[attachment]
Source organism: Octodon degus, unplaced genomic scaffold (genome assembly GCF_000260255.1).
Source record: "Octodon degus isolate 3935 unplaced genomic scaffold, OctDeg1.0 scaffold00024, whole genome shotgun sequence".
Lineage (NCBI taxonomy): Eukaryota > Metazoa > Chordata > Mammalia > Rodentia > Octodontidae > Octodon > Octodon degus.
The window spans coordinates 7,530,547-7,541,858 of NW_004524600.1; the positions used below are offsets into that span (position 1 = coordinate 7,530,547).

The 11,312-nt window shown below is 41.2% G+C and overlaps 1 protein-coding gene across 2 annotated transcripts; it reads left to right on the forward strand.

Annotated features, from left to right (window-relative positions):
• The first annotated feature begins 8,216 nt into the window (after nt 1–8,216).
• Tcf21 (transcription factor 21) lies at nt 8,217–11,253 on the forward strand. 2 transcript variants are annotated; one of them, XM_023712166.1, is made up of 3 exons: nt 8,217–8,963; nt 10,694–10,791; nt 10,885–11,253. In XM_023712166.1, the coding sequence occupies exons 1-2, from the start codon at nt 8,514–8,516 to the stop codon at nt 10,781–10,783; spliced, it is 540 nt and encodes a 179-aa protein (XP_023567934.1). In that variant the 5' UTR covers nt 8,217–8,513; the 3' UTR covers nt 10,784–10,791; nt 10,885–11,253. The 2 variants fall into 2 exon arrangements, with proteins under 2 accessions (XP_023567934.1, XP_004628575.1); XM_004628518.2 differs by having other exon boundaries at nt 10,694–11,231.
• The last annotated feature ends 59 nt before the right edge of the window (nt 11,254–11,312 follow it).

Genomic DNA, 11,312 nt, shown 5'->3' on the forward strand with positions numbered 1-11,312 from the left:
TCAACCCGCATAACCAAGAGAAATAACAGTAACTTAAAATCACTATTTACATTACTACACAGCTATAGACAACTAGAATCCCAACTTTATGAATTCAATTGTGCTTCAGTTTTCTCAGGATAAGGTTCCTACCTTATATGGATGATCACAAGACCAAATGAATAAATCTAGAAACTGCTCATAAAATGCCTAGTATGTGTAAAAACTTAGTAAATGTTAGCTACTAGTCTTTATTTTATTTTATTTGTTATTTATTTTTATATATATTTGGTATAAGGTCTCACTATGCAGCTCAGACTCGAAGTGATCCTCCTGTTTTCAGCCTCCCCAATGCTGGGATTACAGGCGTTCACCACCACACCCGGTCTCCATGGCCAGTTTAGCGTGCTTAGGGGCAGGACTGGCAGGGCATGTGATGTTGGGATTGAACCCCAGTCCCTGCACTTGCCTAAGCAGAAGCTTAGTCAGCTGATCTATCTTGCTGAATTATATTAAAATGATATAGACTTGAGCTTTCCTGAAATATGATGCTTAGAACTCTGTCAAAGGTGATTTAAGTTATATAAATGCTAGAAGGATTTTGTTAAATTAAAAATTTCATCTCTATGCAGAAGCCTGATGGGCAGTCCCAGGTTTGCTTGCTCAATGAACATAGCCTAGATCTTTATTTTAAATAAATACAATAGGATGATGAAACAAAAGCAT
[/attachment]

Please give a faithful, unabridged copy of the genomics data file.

Source organism: Octodon degus, unplaced genomic scaffold (genome assembly GCF_000260255.1).
Source record: "Octodon degus isolate 3935 unplaced genomic scaffold, OctDeg1.0 scaffold00024, whole genome shotgun sequence".
Lineage (NCBI taxonomy): Eukaryota > Metazoa > Chordata > Mammalia > Rodentia > Octodontidae > Octodon > Octodon degus.
The window spans coordinates 7,530,547-7,541,858 of NW_004524600.1; the positions used below are offsets into that span (position 1 = coordinate 7,530,547).

The 11,312-nt window shown below is 41.2% G+C and overlaps 1 protein-coding gene across 2 annotated transcripts; it reads left to right on the forward strand.

Annotated features, from left to right (window-relative positions):
• The first annotated feature begins 8,216 nt into the window (after nt 1–8,216).
• Tcf21 (transcription factor 21) lies at nt 8,217–11,253 on the forward strand. 2 transcript variants are annotated; one of them, XM_023712166.1, is made up of 3 exons: nt 8,217–8,963; nt 10,694–10,791; nt 10,885–11,253. In XM_023712166.1, the coding sequence occupies exons 1-2, from the start codon at nt 8,514–8,516 to the stop codon at nt 10,781–10,783; spliced, it is 540 nt and encodes a 179-aa protein (XP_023567934.1). In that variant the 5' UTR covers nt 8,217–8,513; the 3' UTR covers nt 10,784–10,791; nt 10,885–11,253. The 2 variants fall into 2 exon arrangements, with proteins under 2 accessions (XP_023567934.1, XP_004628575.1); XM_004628518.2 differs by having other exon boundaries at nt 10,694–11,231.
• The last annotated feature ends 59 nt before the right edge of the window (nt 11,254–11,312 follow it).

Genomic DNA, 11,312 nt, shown 5'->3' on the forward strand with positions numbered 1-11,312 from the left:
TCAACCCGCATAACCAAGAGAAATAACAGTAACTTAAAATCACTATTTACATTACTACACAGCTATAGACAACTAGAATCCCAACTTTATGAATTCAATTGTGCTTCAGTTTTCTCAGGATAAGGTTCCTACCTTATATGGATGATCACAAGACCAAATGAATAAATCTAGAAACTGCTCATAAAATGCCTAGTATGTGTAAAAACTTAGTAAATGTTAGCTACTAGTCTTTATTTTATTTTATTTGTTATTTATTTTTATATATATTTGGTATAAGGTCTCACTATGCAGCTCAGACTCGAAGTGATCCTCCTGTTTTCAGCCTCCCCAATGCTGGGATTACAGGCGTTCACCACCACACCCGGTCTCCATGGCCAGTTTAGCGTGCTTAGGGGCAGGACTGGCAGGGCATGTGATGTTGGGATTGAACCCCAGTCCCTGCACTTGCCTAAGCAGAAGCTTAGTCAGCTGATCTATCTTGCTGAATTATATTAAAATGATATAGACTTGAGCTTTCCTGAAATATGATGCTTAGAACTCTGTCAAAGGTGATTTAAGTTATATAAATGCTAGAAGGATTTTGTTAAATTAAAAATTTCATCTCTATGCAGAAGCCTGATGGGCAGTCCCAGGTTTGCTTGCTCAATGAACATAGCCTAGATCTTTATTTTAAATAAATACAATAGGATGATGAAACAAAAGCAT